Platypus venom could pave the way for new treatments for type 2 diabetes, say Australian researchers.
The males of the extraordinary semi-aquatic mammal – one of the only kind to lay eggs – have venomous spurs on the heels of their hind feet.
The poison is used to ward off adversaries.
But scientists at the University of Adelaide have discovered it contains a hormone that could help treat diabetes.
Known as GLP-1 (glucagon-like peptide-1), it is also found in humans and other animals, where it promotes insulin release, lowering blood glucose levels. But it normally degrades very quickly.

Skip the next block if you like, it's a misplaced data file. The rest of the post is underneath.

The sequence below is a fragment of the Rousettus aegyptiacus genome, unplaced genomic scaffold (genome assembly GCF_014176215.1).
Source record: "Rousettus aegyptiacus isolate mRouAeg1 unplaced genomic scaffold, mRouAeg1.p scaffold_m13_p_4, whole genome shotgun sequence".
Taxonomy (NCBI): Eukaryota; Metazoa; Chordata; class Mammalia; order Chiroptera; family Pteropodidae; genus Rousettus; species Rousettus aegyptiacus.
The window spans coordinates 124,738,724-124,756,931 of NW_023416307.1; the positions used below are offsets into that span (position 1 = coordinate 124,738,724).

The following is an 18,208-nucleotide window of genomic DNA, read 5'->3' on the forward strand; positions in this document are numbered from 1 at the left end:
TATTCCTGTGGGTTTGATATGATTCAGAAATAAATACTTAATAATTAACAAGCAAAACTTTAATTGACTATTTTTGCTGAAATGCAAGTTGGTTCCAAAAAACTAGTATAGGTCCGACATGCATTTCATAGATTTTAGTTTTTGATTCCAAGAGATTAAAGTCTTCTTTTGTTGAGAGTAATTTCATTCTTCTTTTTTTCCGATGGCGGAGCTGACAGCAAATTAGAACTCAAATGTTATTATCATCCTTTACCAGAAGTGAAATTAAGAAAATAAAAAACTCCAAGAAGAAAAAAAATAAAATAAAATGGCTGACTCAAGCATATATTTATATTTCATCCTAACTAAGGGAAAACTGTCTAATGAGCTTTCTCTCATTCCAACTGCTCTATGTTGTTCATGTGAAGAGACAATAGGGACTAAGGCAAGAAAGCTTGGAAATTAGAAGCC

Not for the duck-billed bottom feeders though. Or for echidnas, also known as spiny anteaters – another iconic Australian species found to carry the unusual hormone.
Both produce a long-lasting form of it, offering the tantalising prospect of creating something similar for human diabetes sufferers.
Lead researcher Prof Frank Grutzer told the BBC’s Greg Dunlop why the researchers had …
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